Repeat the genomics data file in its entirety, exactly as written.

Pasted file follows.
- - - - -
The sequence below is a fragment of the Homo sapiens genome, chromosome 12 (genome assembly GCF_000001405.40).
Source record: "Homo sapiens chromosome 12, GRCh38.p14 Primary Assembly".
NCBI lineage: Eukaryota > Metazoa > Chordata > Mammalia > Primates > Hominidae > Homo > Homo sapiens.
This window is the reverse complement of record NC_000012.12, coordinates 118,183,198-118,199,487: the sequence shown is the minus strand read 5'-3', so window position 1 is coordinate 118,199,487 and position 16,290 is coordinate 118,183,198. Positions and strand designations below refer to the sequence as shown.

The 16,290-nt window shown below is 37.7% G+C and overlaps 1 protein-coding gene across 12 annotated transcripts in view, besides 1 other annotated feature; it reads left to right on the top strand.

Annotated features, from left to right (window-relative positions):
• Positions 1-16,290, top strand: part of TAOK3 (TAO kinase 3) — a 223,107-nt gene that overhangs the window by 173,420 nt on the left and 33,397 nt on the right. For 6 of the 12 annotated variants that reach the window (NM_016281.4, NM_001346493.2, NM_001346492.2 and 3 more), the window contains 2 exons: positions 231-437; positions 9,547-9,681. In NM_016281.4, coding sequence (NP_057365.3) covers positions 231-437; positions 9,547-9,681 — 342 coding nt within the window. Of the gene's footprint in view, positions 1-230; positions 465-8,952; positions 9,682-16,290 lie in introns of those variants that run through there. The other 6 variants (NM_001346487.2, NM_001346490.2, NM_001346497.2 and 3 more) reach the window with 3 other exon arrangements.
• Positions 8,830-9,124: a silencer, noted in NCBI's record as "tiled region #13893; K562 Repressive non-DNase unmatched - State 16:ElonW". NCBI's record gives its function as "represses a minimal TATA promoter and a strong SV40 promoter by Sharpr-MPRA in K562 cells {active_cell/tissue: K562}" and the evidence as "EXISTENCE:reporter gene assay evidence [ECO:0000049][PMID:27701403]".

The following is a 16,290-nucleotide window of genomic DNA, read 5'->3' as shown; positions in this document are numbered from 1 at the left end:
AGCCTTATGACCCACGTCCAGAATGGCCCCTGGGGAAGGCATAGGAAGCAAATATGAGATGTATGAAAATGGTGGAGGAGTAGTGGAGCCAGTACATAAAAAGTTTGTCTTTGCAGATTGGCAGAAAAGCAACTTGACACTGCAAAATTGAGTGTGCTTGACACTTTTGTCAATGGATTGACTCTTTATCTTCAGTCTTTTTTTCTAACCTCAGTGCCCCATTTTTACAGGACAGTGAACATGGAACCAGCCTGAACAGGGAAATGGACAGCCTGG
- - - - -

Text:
The sequence below is a fragment of the Homo sapiens genome, chromosome 12 (genome assembly GCF_000001405.40).
Source record: "Homo sapiens chromosome 12, GRCh38.p14 Primary Assembly".
NCBI lineage: Eukaryota > Metazoa > Chordata > Mammalia > Primates > Hominidae > Homo > Homo sapiens.
This window is the reverse complement of record NC_000012.12, coordinates 118,183,198-118,199,487: the sequence shown is the minus strand read 5'-3', so window position 1 is coordinate 118,199,487 and position 16,290 is coordinate 118,183,198. Positions and strand designations below refer to the sequence as shown.

The 16,290-nt window shown below is 37.7% G+C and overlaps 1 protein-coding gene across 12 annotated transcripts in view, besides 1 other annotated feature; it reads left to right on the top strand.

Annotated features, from left to right (window-relative positions):
• Positions 1-16,290, top strand: part of TAOK3 (TAO kinase 3) — a 223,107-nt gene that overhangs the window by 173,420 nt on the left and 33,397 nt on the right. For 6 of the 12 annotated variants that reach the window (NM_016281.4, NM_001346493.2, NM_001346492.2 and 3 more), the window contains 2 exons: positions 231-437; positions 9,547-9,681. In NM_016281.4, coding sequence (NP_057365.3) covers positions 231-437; positions 9,547-9,681 — 342 coding nt within the window. Of the gene's footprint in view, positions 1-230; positions 465-8,952; positions 9,682-16,290 lie in introns of those variants that run through there. The other 6 variants (NM_001346487.2, NM_001346490.2, NM_001346497.2 and 3 more) reach the window with 3 other exon arrangements.
• Positions 8,830-9,124: a silencer, noted in NCBI's record as "tiled region #13893; K562 Repressive non-DNase unmatched - State 16:ElonW". NCBI's record gives its function as "represses a minimal TATA promoter and a strong SV40 promoter by Sharpr-MPRA in K562 cells {active_cell/tissue: K562}" and the evidence as "EXISTENCE:reporter gene assay evidence [ECO:0000049][PMID:27701403]".

The following is a 16,290-nucleotide window of genomic DNA, read 5'->3' as shown; positions in this document are numbered from 1 at the left end:
AGCCTTATGACCCACGTCCAGAATGGCCCCTGGGGAAGGCATAGGAAGCAAATATGAGATGTATGAAAATGGTGGAGGAGTAGTGGAGCCAGTACATAAAAAGTTTGTCTTTGCAGATTGGCAGAAAAGCAACTTGACACTGCAAAATTGAGTGTGCTTGACACTTTTGTCAATGGATTGACTCTTTATCTTCAGTCTTTTTTTCTAACCTCAGTGCCCCATTTTTACAGGACAGTGAACATGGAACCAGCCTGAACAGGGAAATGGACAGCCTGG